And since this isn’t a very advanced scam, I could grab the various logos that are used. I had seen most of these before, but I don’t know if they had ever been shown on a single site. Now they have. (Actually, just before posting I noticed these are the same images used by Urausy last summer; Kafeine has all those images. Oh well.)













Czech Republic
























New Zealand






















United Kingdom


United States


When to keep a secret

I was listening to a interview with Bruce Schneier at Columbia Law School on the NSA and all that (audio here). It’s well worth listening to — I think that Snowden’s whistleblowing is worth it just for all the talks and interviews Schneier has given as a result.

Schneier pointed to another positive consequence of the Snowden revelations: the NSA and its counterparts now know that whatever they do, there is a chance it will come out in the open. The implicit assumption that no one will ever find out what you’re doing makes people careless and makes them cross boundaries they wouldn’t cross otherwise.

It reminded me of something journalist and historian Timothy Garton Ash wrote following the WikiLeaks cables a few years ago. He said that anyone wanting to keep information secret, should be able to withstand the following test: if this piece of information became public, could you credibly explain why it should not have become public?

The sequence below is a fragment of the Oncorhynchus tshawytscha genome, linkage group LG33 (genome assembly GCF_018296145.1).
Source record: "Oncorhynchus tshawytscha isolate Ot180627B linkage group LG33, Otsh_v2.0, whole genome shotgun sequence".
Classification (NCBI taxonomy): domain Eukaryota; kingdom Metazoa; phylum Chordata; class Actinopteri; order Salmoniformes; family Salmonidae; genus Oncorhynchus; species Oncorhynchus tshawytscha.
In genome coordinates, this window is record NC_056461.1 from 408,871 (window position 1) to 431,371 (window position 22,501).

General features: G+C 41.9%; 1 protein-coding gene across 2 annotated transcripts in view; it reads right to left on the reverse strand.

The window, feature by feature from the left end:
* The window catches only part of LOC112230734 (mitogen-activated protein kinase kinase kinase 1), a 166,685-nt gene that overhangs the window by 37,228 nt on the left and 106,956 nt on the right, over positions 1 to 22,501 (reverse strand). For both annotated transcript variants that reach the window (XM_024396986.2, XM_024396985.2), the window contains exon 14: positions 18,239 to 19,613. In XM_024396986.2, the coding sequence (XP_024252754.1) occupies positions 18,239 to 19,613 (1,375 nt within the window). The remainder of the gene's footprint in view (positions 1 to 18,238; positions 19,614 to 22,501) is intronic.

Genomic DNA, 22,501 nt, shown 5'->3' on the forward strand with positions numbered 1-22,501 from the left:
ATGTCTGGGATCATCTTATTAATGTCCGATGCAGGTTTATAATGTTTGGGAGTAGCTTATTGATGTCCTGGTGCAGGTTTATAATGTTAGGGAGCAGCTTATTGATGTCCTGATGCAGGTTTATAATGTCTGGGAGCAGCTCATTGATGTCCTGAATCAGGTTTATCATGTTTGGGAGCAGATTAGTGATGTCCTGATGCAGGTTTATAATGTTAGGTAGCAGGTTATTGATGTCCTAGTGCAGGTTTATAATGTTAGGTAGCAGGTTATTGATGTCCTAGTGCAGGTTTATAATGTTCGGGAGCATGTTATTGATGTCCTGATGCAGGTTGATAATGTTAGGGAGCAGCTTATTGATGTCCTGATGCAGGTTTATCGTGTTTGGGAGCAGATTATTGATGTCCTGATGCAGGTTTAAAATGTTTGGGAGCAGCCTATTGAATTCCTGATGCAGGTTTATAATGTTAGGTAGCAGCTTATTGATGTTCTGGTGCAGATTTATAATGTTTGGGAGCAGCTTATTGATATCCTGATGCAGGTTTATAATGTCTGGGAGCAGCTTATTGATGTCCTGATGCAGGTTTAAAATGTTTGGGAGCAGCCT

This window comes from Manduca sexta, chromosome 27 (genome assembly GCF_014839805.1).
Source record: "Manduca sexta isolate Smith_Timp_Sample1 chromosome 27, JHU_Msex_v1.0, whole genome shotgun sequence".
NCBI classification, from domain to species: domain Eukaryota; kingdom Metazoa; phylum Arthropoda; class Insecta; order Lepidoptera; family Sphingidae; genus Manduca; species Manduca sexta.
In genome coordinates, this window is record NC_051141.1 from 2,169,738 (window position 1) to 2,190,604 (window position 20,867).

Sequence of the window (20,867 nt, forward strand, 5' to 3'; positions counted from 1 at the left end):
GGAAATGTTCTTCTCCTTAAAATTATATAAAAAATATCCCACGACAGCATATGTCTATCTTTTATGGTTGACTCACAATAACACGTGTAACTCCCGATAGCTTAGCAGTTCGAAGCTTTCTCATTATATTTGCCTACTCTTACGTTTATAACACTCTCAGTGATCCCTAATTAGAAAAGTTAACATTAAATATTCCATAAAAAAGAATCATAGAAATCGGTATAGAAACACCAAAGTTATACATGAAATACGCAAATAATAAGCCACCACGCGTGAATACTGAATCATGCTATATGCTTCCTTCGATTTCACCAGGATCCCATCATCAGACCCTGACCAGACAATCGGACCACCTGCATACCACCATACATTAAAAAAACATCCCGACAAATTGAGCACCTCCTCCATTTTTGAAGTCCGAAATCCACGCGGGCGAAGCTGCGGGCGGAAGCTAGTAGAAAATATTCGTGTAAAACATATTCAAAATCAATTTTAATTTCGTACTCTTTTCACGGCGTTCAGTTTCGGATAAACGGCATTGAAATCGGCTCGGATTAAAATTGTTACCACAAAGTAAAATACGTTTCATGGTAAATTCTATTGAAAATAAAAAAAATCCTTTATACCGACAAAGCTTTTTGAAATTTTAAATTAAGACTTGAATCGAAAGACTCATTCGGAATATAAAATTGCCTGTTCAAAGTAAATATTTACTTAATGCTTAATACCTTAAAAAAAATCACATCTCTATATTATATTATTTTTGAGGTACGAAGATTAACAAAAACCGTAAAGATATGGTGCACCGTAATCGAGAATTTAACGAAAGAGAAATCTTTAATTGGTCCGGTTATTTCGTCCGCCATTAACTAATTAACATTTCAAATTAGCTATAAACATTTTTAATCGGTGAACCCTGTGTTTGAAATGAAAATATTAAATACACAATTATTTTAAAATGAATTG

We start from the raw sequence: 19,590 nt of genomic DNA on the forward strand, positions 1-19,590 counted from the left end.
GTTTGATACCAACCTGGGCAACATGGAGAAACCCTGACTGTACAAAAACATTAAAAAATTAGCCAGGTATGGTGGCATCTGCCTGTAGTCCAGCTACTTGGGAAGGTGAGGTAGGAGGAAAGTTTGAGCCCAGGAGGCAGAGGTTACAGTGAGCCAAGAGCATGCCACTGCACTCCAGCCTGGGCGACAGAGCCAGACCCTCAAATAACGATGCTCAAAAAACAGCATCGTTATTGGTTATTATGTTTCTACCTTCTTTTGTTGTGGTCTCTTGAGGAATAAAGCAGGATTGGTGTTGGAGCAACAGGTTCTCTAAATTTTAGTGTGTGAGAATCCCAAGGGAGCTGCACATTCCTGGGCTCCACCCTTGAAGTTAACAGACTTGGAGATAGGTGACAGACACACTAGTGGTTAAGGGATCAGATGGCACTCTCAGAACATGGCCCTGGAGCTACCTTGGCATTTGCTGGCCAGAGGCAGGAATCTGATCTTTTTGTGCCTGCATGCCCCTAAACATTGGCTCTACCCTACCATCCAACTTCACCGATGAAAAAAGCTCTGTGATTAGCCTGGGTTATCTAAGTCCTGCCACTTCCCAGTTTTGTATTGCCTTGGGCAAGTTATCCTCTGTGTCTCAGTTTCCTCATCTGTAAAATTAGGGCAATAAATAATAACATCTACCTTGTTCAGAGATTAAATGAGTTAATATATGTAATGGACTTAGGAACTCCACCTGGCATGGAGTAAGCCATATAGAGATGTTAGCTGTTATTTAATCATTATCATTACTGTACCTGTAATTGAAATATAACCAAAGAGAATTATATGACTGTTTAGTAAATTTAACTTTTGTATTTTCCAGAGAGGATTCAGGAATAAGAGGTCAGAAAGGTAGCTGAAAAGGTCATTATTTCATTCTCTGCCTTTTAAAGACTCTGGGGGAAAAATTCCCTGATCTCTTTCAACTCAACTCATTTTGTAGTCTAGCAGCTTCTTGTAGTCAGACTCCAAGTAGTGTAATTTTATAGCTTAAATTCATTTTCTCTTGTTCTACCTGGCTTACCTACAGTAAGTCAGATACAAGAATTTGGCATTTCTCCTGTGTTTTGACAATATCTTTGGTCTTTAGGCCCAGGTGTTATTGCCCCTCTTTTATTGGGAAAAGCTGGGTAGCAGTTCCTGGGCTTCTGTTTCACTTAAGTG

Indeed, few would have batted an eyelid if it turned out that the NSA only read the email of Al-Qaeda members and listened to the phone calls of Kim Jong-un.

Hunting a botnet: the story of UnknownDGA17 and Mevade

During the past few weeks, me and João Gouveia of AnubisNetworks have spent many an evening hunting a botnet that João had discovered and subsequently called ‘UnknownDGA17′.

I think ‘hunting’ is the right term here, because we based our research on information from AnubisNetworks’ Cyberfeed, in particular hundreds of thousands of connections the botnet made to a sinkhole, rather than on actual malware samples. In the end, we were able to find so many links with ‘Mevade’, a botnet (in)famous for using the Tor network for C&C communication, that we can be certain the botnets are closely linked, if not the same. We also found that Mevade is heavily involved in bitcoin mining.

The full story is here.